However, the “interpenetration” of ideas did not start at once. On the one hand, the micro- and nanoparticles secreted by animal cells and able to “travel” in the body were discovered. Unfortunately, these studies almost did not join with the research into extracellular nucleic acids discovered in blood and in other biological fluids. In particular, the granules released by platelets were interesting to researchers mainly because of their proteins and lipids that were directly involved in clotting, while an amazing stability of RNA in blood plasma and serum was explained by the fact that it circulated within the fragments of destroyed cells.
Everything changed when it was found that membrane particles – microvesicles and exosomes released by some cells and ingested by others – contained RNA (Valadi et al., 2007). This clearly demonstrated the ability of viable cells to actively exchange nucleic acids.
According to current concepts, the majority of cells in the body of a human and higher animal are able to secrete membrane particles with a size of 50 to 1000 nm. Once separated from a donor cell, these particles may be ingested by either neighboring or distant recipient cells. The donor cell will recognize the intercellular “message” sent to it according to the specific features in protein and lipid composition of the particle membrane external surface, which are a kind of “shipper’s seal” and “recipient’s address”.
Currently, research into secretion and circulation of cellular macro- and nanoparticles is among the most booming areas in biology, the most intriguing issue being the informational content of intercellular messages and its utilization in recipient cells.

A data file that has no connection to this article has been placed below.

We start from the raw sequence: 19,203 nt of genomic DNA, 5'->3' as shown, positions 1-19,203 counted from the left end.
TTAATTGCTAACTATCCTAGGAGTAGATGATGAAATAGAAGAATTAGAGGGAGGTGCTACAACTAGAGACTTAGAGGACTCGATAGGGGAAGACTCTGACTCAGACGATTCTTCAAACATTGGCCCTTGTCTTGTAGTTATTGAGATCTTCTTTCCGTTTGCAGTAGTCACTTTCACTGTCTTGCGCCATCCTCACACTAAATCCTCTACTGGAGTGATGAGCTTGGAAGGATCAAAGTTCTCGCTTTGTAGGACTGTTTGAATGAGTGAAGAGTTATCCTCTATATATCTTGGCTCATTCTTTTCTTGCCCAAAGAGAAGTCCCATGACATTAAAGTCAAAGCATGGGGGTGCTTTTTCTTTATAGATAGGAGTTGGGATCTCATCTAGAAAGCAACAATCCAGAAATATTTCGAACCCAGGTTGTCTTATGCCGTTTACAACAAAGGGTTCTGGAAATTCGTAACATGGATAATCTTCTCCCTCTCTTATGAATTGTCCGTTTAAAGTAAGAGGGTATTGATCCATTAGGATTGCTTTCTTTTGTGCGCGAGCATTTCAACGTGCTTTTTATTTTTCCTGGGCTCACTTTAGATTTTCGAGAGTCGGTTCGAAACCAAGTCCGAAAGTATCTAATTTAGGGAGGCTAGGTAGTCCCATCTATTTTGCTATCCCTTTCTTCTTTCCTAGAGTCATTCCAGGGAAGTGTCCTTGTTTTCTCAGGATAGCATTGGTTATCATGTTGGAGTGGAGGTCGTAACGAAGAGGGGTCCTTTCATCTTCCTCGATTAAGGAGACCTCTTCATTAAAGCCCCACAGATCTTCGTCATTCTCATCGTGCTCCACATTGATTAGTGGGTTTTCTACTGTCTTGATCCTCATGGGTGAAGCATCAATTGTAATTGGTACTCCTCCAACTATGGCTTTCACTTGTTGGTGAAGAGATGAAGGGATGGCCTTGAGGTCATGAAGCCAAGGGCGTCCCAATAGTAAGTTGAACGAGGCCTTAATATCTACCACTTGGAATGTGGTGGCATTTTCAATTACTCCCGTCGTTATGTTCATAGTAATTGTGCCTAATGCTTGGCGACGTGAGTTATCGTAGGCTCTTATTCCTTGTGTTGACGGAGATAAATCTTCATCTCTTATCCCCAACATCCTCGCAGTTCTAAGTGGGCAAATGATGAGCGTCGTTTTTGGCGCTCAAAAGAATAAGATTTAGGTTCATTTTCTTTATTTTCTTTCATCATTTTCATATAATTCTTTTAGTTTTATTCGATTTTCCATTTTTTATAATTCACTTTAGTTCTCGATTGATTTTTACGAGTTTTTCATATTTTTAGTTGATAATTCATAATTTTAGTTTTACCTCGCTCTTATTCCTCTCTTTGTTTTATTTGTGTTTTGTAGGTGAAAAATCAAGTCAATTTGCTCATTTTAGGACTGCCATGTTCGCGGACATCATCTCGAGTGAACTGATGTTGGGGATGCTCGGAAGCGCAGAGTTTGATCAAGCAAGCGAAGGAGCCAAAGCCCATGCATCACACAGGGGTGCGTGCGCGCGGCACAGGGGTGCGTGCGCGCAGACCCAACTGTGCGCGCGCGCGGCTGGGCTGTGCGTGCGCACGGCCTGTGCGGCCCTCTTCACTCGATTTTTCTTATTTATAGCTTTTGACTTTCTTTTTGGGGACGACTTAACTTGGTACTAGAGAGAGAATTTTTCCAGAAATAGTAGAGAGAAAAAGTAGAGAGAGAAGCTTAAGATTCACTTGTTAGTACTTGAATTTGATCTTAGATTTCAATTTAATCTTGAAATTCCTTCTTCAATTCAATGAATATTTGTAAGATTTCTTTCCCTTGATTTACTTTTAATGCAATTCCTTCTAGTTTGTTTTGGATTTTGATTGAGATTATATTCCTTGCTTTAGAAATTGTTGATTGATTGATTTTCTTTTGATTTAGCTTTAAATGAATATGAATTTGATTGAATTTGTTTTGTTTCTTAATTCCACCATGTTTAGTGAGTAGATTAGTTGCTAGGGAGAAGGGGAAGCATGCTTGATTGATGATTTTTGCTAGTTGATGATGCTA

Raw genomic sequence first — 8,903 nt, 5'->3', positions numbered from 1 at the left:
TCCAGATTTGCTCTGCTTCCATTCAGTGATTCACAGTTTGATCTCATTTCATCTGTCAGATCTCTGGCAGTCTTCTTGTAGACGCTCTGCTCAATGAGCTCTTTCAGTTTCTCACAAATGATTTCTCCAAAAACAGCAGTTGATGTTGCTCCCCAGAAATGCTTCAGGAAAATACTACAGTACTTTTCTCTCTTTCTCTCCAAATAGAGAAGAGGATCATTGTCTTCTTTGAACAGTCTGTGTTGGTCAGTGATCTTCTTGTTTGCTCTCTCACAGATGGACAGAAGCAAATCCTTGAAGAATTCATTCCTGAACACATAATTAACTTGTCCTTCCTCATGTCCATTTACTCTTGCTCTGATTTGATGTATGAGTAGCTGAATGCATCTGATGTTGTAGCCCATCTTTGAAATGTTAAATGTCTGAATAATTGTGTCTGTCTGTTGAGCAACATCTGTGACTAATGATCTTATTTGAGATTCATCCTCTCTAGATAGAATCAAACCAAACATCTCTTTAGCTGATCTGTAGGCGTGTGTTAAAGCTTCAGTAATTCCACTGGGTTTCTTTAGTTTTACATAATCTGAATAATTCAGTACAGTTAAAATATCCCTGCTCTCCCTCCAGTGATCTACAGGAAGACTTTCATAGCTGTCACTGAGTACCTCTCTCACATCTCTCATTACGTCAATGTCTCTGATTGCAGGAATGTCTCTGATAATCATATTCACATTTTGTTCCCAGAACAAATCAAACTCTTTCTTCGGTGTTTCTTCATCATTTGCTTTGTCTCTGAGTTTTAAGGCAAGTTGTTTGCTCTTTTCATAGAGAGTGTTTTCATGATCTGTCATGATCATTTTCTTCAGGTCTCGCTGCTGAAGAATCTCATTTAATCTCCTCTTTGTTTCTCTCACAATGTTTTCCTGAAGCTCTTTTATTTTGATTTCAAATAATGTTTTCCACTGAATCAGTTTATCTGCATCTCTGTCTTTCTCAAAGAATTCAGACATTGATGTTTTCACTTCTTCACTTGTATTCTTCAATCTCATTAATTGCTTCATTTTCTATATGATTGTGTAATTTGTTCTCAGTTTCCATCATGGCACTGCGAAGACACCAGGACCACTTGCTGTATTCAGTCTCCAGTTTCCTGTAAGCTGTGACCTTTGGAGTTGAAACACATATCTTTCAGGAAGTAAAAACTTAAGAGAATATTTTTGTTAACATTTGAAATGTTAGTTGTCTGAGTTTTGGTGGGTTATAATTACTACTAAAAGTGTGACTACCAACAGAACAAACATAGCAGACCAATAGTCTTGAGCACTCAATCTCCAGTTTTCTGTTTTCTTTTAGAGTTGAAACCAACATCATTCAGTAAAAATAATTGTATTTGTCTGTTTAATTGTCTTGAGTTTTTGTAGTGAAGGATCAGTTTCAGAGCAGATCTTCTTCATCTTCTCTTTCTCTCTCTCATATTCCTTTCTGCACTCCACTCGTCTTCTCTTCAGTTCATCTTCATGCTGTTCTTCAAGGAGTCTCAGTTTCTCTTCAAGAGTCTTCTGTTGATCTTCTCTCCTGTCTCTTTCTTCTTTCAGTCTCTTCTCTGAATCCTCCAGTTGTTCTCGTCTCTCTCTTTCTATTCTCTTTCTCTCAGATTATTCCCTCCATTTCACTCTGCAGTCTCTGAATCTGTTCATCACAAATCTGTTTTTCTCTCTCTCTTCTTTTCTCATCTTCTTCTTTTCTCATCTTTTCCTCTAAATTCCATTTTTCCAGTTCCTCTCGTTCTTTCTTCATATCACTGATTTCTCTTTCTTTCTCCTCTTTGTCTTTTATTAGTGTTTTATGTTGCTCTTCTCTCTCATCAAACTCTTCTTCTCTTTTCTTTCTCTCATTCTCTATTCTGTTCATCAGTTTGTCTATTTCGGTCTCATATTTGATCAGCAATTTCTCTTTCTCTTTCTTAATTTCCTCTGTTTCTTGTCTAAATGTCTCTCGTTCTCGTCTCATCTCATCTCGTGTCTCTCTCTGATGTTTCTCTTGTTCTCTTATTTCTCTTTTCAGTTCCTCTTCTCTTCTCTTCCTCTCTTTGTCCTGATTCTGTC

First and foremost, note manifold types of RNA present in the contents of exosomes/microvesicles, ranging from messenger RNA coding for proteins to noncoding microRNAs. Although some data suggest that protein may be synthesized on such mRNA in recipient cells (Valadi et al., 2007), many details of this process (in particular, efficiency of protein synthesis on the RNA “foreign” to the recipient cell and most likely fragmented) raise reasonable doubts of theoreticians and experimenters.
On the other hand, the noncoding RNAs (including microRNA) in the cells, directly or indirectly, are regulators of nearly all key vital cellular processes (moreover, even partially hydrolyzed noncoding RNAs retain this ability). Thus, it is hardly surprising that the set of noncoding RNAs is now regarded as the main informational content of all the circulating membrane particles.
Over one billion of nucleotide sequences from the blood plasma samples of healthy and diseased individuals have been analyzed at the Institute of Chemical Biology and Fundamental Medicine by massively parallel sequencing. This led to the discovery of numerous RNA sequences of different origins and with manifold functions
Research into RNAs circulating in human blood plasma began before it was discovered that they circulated within exosomes and microvesicles (Kolodny and Culp, 1972; Stroun et al., 1978; Wieczorek et al., 1985).
The Institute of Chemical Biology and Fundamental Medicine, Siberian Branch, Russian Academy of Sciences (Novosibirsk, Russia) started research into circulating nucleic acids in the early 2000s. Free DNAs and RNAs were soon detected not only in blood plasma, but also on the surface of human cells, which deepened the insight into nucleic acid circulation in the body and confirmed their postulated interaction with cells. It was also demonstrated that DNAs and RNAs of blood are very helpful in diagnosing rumors; their analysis results not only in most precise diagnoses, but also in distinguishing between malignant and benign neoplasms (Rykova et al., 2004, 2008; Skvortsova et al., 2006).
State-of-the-art techniques, including massively parallel sequencing, are now used at the Institute of Chemical Biology and Fundamental Medicine to obtain a comprehensive description of all RNA types present in human blood. This makes it possible to detect hundreds of millions of nucleotide sequences in a single experiment, to find, among them, tens of thousands of known sequences, and to discover new, so far undescribed sequences.
The Laboratory of Biotechnology with this Institute is involved in both decoding of the informational content of the RNAs circulating within exosomes and microvesicles, and in the search for new kinds of regulatory RNAs, including those appropriate as markers for cancer diseases.